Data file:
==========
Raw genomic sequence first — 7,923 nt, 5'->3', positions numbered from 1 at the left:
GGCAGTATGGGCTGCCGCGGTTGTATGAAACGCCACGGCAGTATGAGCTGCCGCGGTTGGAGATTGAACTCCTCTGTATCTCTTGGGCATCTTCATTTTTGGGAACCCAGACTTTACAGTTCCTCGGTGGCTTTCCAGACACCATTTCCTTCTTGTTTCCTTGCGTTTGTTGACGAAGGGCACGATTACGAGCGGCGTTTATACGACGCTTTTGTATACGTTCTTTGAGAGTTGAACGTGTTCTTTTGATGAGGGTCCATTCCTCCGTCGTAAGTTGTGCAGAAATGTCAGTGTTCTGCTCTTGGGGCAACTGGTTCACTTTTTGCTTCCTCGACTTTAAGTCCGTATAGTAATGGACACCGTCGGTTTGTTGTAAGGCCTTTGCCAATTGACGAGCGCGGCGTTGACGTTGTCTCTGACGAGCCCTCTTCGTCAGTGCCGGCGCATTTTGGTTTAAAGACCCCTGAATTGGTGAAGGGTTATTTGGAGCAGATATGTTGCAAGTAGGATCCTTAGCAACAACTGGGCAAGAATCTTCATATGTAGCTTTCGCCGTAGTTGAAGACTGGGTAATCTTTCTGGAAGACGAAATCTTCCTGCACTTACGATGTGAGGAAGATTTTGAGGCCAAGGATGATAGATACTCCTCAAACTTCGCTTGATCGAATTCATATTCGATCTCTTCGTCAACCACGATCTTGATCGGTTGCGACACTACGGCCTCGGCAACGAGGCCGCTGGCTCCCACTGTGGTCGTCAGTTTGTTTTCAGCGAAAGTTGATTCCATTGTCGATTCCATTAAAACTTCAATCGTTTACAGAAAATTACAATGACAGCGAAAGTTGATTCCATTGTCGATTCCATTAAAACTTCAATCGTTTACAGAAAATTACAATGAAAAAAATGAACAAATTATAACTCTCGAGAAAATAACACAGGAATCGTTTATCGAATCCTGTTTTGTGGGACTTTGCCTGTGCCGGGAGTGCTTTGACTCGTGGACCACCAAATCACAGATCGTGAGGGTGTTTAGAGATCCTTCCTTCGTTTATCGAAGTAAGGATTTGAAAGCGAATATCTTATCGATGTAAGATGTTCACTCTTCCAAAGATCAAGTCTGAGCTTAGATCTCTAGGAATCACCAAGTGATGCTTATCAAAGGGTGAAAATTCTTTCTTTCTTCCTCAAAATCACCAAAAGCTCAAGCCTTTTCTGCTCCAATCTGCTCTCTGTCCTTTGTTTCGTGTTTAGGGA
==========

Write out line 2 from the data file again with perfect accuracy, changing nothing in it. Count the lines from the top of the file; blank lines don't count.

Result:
GGCAGTATGGGCTGCCGCGGTTGTATGAAACGCCACGGCAGTATGAGCTGCCGCGGTTGGAGATTGAACTCCTCTGTATCTCTTGGGCATCTTCATTTTTGGGAACCCAGACTTTACAGTTCCTCGGTGGCTTTCCAGACACCATTTCCTTCTTGTTTCCTTGCGTTTGTTGACGAAGGGCACGATTACGAGCGGCGTTTATACGACGCTTTTGTATACGTTCTTTGAGAGTTGAACGTGTTCTTTTGATGAGGGTCCATTCCTCCGTCGTAAGTTGTGCAGAAATGTCAGTGTTCTGCTCTTGGGGCAACTGGTTCACTTTTTGCTTCCTCGACTTTAAGTCCGTATAGTAATGGACACCGTCGGTTTGTTGTAAGGCCTTTGCCAATTGACGAGCGCGGCGTTGACGTTGTCTCTGACGAGCCCTCTTCGTCAGTGCCGGCGCATTTTGGTTTAAAGACCCCTGAATTGGTGAAGGGTTATTTGGAGCAGATATGTTGCAAGTAGGATCCTTAGCAACAACTGGGCAAGAATCTTCATATGTAGCTTTCGCCGTAGTTGAAGACTGGGTAATCTTTCTGGAAGACGAAATCTTCCTGCACTTACGATGTGAGGAAGATTTTGAGGCCAAGGATGATAGATACTCCTCAAACTTCGCTTGATCGAATTCATATTCGATCTCTTCGTCAACCACGATCTTGATCGGTTGCGACACTACGGCCTCGGCAACGAGGCCGCTGGCTCCCACTGTGGTCGTCAGTTTGTTTTCAGCGAAAGTTGATTCCATTGTCGATTCCATTAAAACTTCAATCGTTTACAGAAAATTACAATGACAGCGAAAGTTGATTCCATTGTCGATTCCATTAAAACTTCAATCGTTTACAGAAAATTACAATGAAAAAAATGAACAAATTATAACTCTCGAGAAAATAACACAGGAATCGTTTATCGAATCCTGTTTTGTGGGACTTTGCCTGTGCCGGGAGTGCTTTGACTCGTGGACCACCAAATCACAGATCGTGAGGGTGTTTAGAGATCCTTCCTTCGTTTATCGAAGTAAGGATTTGAAAGCGAATATCTTATCGATGTAAGATGTTCACTCTTCCAAAGATCAAGTCTGAGCTTAGATCTCTAGGAATCACCAAGTGATGCTTATCAAAGGGTGAAAATTCTTTCTTTCTTCCTCAAAATCACCAAAAGCTCAAGCCTTTTCTGCTCCAATCTGCTCTCTGTCCTTTGTTTCGTGTTTAGGGA